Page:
Australian legal firm Minter Ellison predicts that lifting the ban on Australian uranium exports could present significant opportunities for mining companies in Australia, as Indian and other foreign state-owned enterprises look for uranium exploration opportunities in that country. Mineweb quotes the firm's Energy and Resources partner Andrew Thompson:
"This reversal comes as welcome news to Australian mining companies that are currently restricted by the policy. It will see an increase in uranium export markets, as well as opportunities for foreign direct investment and increased capital for Australian uranium projects.
"Australian uranium explorers and producers would benefit from India's increasing use of nuclear energy, which is expected to grow from 3% to 40% of total domestic electricity consumption by 2050."
Australian PM Julia Gillard announced earlier this week she will push for the Australian Labor Party (ALP) to dump its ban on uranium sales to India, at its national conference next month.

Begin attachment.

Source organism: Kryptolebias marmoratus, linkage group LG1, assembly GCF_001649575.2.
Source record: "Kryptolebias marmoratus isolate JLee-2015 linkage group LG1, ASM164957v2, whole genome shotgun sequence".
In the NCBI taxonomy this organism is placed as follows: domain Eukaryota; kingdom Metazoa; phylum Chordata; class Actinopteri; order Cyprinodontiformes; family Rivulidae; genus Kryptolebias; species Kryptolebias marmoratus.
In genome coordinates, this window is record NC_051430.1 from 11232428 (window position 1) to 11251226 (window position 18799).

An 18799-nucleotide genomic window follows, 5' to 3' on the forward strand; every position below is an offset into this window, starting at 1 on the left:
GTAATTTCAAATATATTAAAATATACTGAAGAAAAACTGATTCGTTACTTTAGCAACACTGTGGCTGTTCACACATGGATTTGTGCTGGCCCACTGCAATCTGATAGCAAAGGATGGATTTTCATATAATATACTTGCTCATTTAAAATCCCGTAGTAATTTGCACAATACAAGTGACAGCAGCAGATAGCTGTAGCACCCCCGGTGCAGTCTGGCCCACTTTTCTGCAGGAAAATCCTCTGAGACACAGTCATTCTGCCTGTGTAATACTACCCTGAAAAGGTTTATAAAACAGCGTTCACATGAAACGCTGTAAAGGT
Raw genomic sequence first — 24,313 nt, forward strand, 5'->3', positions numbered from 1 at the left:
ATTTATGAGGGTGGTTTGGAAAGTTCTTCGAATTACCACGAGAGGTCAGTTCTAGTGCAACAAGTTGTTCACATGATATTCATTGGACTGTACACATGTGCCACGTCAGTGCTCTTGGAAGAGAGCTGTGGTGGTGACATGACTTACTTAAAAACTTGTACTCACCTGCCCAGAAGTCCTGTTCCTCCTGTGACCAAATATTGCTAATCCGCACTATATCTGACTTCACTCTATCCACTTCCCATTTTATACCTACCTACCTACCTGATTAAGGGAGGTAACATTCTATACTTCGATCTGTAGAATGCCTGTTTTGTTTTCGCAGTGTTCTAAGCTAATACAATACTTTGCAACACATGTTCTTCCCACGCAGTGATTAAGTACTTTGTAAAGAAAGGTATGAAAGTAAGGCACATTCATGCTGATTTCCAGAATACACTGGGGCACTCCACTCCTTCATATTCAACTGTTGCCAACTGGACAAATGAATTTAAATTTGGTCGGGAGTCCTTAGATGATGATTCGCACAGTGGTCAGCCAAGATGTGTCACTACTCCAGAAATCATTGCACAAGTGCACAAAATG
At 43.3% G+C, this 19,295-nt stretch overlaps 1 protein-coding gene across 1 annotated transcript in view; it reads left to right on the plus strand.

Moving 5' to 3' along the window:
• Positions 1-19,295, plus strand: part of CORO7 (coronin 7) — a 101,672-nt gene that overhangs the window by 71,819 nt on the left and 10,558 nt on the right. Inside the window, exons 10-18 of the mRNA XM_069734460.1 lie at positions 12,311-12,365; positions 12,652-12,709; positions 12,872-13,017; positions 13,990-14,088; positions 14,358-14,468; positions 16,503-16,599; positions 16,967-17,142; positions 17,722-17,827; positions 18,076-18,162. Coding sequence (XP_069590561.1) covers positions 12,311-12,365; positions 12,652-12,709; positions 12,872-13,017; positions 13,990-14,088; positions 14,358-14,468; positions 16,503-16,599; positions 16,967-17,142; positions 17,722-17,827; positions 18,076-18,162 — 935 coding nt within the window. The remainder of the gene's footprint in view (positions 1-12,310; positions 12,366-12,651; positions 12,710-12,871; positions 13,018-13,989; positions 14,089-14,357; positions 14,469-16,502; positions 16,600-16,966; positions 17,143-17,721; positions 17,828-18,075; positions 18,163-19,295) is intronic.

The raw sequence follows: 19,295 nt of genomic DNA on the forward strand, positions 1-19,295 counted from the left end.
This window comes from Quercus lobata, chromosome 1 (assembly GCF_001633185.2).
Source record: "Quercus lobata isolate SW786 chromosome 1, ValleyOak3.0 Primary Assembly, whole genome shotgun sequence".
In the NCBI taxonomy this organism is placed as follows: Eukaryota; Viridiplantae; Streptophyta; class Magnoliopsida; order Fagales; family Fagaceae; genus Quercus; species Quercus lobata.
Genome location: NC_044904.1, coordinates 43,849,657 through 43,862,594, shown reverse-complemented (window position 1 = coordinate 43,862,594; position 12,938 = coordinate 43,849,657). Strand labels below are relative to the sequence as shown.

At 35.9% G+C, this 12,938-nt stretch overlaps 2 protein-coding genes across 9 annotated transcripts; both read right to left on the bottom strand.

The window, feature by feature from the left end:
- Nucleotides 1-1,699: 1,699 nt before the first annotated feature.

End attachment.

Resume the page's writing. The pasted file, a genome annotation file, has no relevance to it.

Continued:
The party's policy currently prevents export of uranium to countries that have not signed the Nuclear Non-Proliferation Treaty, which includes India, North Korea, Taiwan, Israel and Pakistan. The treaty is meant to prevent the proliferation of nuclear weapons.
One of the biggest beneficiaries of the ban lift would be BHP Billiton, which has announced a $30-billion expansion of its huge Olympic Dam uranium/copper/silver project. News.com.au reported on Fortescue Metals CEO Neville Power suggesting a link between the ban lift and the still-pending Mineral Resources Rent Tax.
Uranium mining is prohibited in Victoria and New South Wales, while in Queensland, exploration is permitted but extraction is illegal. South Australia and the Northern Territory are the only regions to permit uranium mining, and it was recently legalized in Western Australia.